We, the NumFOCUS Code of Conduct Enforcement Committee, issue a public apology to Jeremy Howard for our handling of the JupyterCon 2020 reports. We should have done better. We thank you for sharing your experience and we will use it to improve our policies going forward.
We acknowledge that it was an extremely stressful experience, being summoned to an interview with several members of a committee, after a week had passed, and without knowing the nature of the complaint. We apologize for causing this stress and will work to improve our process to avoid this from happening in the future.
To clarify a crucial miscommunication that we take responsibility for: At the time of the interview, the committee had not determined that there was a violation of the code of conduct, only that there were two complaints filed and being examined. We apologize for not communicating that clearly from the beginning. We have not recommended any enforcement actions. We had asked to postpone the posting of the talk to the JupyterCon shared space until the complaints are resolved. We realize now that we used overly charged language and miscommunicated the stage of the investigation when discussing the complaints, i.e. saying a violation occurred. We should have been clearer saying multiple complaints have been made and the alleged violation investigation had not been resolved.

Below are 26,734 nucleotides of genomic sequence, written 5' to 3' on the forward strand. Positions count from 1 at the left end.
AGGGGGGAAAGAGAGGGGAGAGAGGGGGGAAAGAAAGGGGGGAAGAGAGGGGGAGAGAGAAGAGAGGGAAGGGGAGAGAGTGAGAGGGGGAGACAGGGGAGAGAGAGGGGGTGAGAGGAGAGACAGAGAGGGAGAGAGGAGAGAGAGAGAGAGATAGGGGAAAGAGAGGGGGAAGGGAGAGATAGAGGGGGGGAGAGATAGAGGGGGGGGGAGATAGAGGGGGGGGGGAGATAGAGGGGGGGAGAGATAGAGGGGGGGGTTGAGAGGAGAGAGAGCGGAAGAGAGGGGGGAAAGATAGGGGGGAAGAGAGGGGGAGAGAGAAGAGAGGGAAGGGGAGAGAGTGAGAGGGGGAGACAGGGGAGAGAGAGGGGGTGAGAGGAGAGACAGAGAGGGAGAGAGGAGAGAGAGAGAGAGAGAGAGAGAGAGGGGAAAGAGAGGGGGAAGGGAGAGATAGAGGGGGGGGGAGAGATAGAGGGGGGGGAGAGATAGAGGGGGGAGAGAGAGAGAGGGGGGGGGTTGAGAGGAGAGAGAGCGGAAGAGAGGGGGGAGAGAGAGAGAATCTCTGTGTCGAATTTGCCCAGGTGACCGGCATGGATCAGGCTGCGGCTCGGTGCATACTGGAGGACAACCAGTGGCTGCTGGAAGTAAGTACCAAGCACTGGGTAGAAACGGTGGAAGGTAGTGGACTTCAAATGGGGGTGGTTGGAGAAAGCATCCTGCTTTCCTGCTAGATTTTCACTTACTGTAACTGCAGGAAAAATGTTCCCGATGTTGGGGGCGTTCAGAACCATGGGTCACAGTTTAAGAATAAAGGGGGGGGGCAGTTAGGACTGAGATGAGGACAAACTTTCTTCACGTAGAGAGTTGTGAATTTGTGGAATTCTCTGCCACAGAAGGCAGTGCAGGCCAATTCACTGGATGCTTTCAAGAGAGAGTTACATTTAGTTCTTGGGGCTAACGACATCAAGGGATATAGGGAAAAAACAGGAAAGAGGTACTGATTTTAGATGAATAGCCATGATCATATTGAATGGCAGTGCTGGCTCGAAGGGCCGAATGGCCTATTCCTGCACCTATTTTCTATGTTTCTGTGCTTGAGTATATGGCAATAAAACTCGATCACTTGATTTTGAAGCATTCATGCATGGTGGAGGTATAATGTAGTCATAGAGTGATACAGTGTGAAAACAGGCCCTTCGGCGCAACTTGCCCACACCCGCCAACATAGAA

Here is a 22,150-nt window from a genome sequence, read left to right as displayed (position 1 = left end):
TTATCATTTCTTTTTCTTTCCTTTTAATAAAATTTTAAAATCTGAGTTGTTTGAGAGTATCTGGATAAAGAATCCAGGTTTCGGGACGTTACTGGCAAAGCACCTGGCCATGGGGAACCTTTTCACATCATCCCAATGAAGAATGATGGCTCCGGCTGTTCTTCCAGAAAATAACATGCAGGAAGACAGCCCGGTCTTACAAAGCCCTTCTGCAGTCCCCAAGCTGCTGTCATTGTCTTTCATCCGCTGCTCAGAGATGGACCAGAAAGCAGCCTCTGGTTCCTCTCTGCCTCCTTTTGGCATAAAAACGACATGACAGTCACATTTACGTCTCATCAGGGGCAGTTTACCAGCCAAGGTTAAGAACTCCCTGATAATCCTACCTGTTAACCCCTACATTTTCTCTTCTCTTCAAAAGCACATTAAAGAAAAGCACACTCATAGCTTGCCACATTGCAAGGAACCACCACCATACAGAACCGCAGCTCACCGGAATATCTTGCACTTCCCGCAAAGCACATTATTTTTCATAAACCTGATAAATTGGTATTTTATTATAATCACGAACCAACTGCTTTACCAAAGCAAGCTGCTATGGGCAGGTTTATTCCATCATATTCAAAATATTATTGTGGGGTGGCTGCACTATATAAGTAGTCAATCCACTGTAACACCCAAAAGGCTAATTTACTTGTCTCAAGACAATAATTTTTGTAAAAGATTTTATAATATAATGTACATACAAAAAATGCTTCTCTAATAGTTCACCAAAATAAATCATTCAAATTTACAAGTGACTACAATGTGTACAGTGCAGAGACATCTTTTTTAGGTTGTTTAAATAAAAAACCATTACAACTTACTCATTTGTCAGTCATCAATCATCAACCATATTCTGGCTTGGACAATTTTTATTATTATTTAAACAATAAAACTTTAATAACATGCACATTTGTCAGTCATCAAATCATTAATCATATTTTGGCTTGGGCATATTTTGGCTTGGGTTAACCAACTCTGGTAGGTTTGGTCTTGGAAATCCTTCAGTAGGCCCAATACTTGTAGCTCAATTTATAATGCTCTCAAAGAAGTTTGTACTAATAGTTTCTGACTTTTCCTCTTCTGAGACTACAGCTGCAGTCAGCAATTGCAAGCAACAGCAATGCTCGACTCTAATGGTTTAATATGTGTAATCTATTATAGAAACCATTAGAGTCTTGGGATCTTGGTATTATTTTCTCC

Because of the missteps of this committee, we have asked the NumFOCUS Board of Directors, minus those involved, to take over the work of the committee as outlined in the appeals process of our enforcement guide.
The NumFOCUS Code of Conduct Enforcement Committee
[edited: 3:58 pm, 10/30]